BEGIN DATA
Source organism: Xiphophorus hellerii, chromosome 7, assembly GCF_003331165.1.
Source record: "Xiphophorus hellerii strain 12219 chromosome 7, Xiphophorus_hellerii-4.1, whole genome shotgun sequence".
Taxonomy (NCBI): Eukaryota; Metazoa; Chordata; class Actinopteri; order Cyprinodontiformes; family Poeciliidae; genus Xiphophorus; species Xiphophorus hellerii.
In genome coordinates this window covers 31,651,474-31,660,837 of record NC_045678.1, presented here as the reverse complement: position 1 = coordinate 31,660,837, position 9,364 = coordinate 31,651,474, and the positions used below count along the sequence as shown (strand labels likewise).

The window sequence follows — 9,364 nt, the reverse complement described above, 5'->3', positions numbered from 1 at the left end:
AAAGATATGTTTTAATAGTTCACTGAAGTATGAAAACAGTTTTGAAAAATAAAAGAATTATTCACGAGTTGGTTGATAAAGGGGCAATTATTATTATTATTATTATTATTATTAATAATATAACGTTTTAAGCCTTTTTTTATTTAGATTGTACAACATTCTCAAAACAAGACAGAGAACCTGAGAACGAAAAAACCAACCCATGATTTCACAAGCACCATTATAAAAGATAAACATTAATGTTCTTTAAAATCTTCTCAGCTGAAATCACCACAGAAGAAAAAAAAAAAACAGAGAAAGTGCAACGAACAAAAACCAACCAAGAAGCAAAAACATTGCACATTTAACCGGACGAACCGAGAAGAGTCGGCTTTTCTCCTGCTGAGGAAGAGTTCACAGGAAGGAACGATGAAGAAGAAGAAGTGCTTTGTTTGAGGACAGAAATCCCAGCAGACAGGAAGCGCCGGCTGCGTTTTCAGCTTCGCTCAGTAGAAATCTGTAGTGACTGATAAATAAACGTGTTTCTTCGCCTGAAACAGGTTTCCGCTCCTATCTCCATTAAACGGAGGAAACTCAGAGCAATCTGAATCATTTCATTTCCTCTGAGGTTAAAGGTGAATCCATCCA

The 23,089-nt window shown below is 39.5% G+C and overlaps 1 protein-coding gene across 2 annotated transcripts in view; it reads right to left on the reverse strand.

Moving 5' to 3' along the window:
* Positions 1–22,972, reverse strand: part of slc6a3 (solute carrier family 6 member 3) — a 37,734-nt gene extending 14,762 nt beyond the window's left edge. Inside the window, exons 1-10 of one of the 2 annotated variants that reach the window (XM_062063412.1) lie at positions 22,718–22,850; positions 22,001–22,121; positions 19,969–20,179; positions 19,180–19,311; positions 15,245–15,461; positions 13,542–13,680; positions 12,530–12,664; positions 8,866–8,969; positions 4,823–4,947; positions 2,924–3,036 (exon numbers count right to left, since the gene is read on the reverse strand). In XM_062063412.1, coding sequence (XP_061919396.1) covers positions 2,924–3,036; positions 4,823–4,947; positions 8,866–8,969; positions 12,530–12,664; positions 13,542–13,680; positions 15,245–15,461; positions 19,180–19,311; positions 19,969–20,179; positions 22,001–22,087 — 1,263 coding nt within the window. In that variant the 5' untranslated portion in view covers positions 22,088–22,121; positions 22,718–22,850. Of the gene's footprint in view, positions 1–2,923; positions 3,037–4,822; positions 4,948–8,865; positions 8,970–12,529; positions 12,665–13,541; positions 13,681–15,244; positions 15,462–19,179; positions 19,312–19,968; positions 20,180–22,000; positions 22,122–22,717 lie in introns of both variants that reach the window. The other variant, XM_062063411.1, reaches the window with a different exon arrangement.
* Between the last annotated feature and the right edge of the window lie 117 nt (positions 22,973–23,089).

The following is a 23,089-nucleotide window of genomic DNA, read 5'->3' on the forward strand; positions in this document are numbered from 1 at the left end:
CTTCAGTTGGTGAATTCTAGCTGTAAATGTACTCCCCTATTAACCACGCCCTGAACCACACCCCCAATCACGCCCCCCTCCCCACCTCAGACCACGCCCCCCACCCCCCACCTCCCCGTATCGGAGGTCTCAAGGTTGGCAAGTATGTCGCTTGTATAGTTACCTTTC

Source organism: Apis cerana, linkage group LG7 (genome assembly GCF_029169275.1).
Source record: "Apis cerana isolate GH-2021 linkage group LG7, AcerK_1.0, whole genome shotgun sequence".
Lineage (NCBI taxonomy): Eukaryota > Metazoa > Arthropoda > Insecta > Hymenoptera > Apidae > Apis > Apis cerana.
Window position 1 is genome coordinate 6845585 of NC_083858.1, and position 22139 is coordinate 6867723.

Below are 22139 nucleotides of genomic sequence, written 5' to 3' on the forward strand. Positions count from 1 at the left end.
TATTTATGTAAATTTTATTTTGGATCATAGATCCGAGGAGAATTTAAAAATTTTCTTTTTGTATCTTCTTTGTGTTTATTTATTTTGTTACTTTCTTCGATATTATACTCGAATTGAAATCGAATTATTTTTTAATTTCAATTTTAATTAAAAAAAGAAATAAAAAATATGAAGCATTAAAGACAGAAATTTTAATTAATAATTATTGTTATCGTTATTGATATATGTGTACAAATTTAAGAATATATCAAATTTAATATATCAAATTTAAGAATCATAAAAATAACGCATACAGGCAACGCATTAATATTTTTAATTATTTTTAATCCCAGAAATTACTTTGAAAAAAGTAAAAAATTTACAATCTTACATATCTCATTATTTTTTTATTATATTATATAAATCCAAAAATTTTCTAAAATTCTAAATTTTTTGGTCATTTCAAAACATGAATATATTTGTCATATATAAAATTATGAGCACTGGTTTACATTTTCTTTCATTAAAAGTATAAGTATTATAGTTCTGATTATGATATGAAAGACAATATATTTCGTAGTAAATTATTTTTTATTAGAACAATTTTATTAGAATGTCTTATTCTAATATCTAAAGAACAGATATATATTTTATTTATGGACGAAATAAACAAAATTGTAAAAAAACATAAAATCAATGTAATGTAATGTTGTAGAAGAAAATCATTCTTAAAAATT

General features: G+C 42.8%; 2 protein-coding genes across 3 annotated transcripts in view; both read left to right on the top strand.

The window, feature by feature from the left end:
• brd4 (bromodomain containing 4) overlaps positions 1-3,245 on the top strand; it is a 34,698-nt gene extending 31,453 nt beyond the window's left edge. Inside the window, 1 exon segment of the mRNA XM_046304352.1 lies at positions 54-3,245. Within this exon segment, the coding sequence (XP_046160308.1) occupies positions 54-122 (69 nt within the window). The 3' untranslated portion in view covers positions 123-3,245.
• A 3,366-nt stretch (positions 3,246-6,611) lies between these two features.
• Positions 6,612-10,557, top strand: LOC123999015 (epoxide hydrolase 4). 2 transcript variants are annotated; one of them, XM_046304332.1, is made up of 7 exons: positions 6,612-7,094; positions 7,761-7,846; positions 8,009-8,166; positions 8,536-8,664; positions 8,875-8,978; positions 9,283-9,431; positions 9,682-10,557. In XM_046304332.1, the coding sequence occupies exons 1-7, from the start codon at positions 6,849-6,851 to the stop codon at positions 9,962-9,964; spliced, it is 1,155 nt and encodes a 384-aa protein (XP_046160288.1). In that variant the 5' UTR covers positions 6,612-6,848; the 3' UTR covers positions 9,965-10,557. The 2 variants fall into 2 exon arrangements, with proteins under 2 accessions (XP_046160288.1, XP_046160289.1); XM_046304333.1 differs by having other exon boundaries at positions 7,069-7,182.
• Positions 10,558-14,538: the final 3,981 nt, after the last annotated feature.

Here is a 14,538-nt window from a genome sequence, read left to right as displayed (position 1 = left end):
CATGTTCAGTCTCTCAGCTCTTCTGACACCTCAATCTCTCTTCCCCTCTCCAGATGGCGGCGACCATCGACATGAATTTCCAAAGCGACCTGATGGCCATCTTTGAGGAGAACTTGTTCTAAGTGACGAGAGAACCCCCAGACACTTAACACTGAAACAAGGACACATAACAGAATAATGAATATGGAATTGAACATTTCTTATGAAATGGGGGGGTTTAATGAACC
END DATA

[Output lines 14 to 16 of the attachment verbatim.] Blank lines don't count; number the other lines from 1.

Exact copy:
Source record: "Apis cerana isolate GH-2021 linkage group LG7, AcerK_1.0, whole genome shotgun sequence".
Lineage (NCBI taxonomy): Eukaryota > Metazoa > Arthropoda > Insecta > Hymenoptera > Apidae > Apis > Apis cerana.
Window position 1 is genome coordinate 6845585 of NC_083858.1, and position 22139 is coordinate 6867723.